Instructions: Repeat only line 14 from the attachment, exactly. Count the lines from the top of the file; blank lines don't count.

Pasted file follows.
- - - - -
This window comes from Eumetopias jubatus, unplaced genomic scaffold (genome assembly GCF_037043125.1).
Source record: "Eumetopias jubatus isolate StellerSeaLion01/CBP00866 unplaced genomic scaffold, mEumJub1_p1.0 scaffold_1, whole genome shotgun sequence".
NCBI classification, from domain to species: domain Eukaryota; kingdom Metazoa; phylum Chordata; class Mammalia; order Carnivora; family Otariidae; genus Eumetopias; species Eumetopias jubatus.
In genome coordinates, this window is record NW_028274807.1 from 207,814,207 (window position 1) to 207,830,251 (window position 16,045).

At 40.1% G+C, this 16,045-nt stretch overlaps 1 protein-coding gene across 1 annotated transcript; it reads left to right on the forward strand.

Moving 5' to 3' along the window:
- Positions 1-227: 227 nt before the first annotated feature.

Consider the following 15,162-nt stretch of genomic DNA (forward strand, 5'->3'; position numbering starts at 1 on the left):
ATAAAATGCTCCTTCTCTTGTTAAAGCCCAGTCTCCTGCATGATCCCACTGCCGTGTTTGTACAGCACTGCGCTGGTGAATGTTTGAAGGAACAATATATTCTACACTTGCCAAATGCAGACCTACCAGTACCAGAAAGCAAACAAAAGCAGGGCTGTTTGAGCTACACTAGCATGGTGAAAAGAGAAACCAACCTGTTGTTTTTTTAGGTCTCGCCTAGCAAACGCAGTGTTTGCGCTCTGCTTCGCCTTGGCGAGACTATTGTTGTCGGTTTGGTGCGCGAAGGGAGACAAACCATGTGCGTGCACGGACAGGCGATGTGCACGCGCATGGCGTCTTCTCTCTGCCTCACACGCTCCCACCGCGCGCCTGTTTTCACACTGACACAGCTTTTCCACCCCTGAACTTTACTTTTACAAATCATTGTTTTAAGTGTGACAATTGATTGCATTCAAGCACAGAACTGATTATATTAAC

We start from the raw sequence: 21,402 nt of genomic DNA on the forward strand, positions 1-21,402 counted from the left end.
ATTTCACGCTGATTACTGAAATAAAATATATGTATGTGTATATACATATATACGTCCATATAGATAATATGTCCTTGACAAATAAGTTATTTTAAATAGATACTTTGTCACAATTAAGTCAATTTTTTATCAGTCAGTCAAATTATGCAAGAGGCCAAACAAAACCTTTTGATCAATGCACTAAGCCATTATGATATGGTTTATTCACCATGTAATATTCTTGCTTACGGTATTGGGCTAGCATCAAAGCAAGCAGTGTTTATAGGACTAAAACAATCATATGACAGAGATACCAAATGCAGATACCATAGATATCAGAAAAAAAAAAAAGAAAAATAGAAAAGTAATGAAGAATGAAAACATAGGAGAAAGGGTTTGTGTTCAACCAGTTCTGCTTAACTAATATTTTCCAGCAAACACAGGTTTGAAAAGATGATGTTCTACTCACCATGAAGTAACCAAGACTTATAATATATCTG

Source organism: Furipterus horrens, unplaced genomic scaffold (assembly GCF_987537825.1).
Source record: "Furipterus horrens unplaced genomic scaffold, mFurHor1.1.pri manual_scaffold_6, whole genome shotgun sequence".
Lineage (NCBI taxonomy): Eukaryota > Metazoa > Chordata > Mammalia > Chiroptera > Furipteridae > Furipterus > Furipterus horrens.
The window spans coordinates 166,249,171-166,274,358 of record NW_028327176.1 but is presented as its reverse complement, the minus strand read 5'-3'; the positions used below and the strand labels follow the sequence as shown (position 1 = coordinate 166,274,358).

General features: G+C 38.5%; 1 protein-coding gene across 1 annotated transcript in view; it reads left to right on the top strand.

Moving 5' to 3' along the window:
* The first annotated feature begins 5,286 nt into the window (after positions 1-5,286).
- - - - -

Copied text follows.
Lineage (NCBI taxonomy): Eukaryota > Metazoa > Chordata > Mammalia > Chiroptera > Furipteridae > Furipterus > Furipterus horrens.